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Rural women investigate pollinators at Vittoria

The power of pollinators in agriculture and the environment was the focus for the latest Women in Productive Pastures and Landscapes Network event hosted by Central Tablelands Local Land Services.

The ‘Investigating Pollinators’ field day took place at Belinda Hanks’ property ‘Keirmont’ at Vittoria between Bathurst and Orange, taking advantage of Belinda’s extensive garden which is ideal for attracting native pollinators.

Guest speaker and native bee researcher, Dr Megan Halcroft, was guest speaker on the day and shared her passion for native bees and the need to preserve and protect habitat for other natural pollinator species such as native wasps, beetles, flies, butterflies, ants and moths, as well as animals such as birds, bats and small marsupials.

Native pollinators provide crucial free services for agriculture and the environment, but Megan warned land clearing and housing development are removing flowers from the landscape and destroying the food sources pollinators need to survive.

“We need to rethink our flowerless landscapes and start adding floral resources to land management strategies to support native bees and other pollinator populations,” said Megan.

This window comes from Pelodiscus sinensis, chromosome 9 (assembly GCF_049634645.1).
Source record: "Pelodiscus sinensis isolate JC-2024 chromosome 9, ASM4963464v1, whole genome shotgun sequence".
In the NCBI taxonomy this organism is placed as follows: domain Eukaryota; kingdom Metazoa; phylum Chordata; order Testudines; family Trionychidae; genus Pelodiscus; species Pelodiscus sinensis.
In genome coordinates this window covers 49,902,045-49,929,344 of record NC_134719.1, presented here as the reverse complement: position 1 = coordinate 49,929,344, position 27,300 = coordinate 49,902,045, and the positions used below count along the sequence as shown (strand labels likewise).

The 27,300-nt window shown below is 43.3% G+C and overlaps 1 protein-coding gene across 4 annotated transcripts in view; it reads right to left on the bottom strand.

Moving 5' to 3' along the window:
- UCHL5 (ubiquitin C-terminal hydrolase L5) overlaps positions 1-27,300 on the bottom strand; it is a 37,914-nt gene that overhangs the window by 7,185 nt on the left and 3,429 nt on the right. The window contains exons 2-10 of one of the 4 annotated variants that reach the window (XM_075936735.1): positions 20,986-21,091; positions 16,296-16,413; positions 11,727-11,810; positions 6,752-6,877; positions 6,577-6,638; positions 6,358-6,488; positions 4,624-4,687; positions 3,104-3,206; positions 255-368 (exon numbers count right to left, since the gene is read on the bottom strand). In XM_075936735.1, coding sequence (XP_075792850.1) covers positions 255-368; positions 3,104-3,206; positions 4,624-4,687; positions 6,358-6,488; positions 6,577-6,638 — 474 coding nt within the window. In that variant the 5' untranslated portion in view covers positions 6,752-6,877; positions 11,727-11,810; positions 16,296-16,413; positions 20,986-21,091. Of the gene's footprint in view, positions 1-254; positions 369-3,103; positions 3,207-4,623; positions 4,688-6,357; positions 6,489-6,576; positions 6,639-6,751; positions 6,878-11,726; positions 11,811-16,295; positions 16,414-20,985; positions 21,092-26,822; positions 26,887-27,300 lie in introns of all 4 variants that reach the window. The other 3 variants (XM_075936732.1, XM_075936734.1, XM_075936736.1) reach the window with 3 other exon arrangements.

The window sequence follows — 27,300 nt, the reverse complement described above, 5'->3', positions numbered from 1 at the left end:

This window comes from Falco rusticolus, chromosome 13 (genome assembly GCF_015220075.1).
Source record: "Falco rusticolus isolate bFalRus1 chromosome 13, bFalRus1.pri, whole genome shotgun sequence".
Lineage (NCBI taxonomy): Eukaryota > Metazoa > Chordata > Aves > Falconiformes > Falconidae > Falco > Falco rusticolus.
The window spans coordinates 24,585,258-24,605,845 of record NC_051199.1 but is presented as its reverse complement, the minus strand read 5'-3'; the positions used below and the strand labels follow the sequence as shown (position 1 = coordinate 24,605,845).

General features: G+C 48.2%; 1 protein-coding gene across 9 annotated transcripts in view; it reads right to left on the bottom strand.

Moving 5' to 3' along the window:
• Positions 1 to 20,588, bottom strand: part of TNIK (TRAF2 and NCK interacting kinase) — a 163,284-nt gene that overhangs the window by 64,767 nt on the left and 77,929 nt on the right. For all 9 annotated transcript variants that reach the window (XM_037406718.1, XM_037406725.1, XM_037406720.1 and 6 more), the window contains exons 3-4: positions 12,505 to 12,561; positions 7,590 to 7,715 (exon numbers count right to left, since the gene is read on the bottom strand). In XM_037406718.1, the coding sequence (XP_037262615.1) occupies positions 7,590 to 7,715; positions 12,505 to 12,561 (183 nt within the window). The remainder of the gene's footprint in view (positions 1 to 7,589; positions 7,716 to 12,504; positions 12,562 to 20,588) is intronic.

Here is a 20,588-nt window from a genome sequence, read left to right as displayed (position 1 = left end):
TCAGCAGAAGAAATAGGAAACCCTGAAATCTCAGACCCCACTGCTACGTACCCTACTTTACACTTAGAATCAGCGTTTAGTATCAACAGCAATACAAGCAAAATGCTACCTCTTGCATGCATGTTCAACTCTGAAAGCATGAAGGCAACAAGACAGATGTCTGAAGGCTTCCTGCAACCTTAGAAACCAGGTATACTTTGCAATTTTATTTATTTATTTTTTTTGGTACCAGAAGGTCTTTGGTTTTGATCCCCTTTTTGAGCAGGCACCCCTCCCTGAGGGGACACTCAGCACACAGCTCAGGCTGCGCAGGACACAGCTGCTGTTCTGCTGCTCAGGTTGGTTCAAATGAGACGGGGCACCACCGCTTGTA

“Australian agriculture currently relies on European honey bees far too much at a time when around the world honey bee populations are in danger of collapse due to disease risks and other environmental threats.

We need to make better use of native bees as pollinators as they are less susceptible to common honey bee diseases and can better cope with local climatic conditions.”

“Crops such as apples, cherries, raspberries, canola, all rely on insect pollinators. If we fail to protect these species, then agricultural production will plummet, particularly if we have an outbreak of varroa mite in Australian honey bee colonies.”

A decline in pollinator populations would also have devastating consequences for valuable wildflowers and native plants.

Pam Day, who runs cattle and goats at Hartley Vale, was one of a large crowd of women involved in agriculture who took part in the field day.

“I thoroughly enjoyed Megan’s presentation. I have green corridors and under storey areas on my property, and Megan’s talk has given me more information about why these areas are so important for insects like native bees,” said Pam.

The Women in Productive Pastures and Landscapes Network is supported by Central Tablelands Local Land Services to assist women in strengthening their skills, knowledge and engagement in productive and sustainable pastures and agriculture.

For more information about the Network phone Clare Edwards on: 02 6333 2300 or 0428 435 615.

Media enquiries: Kylie Krause | 0439608370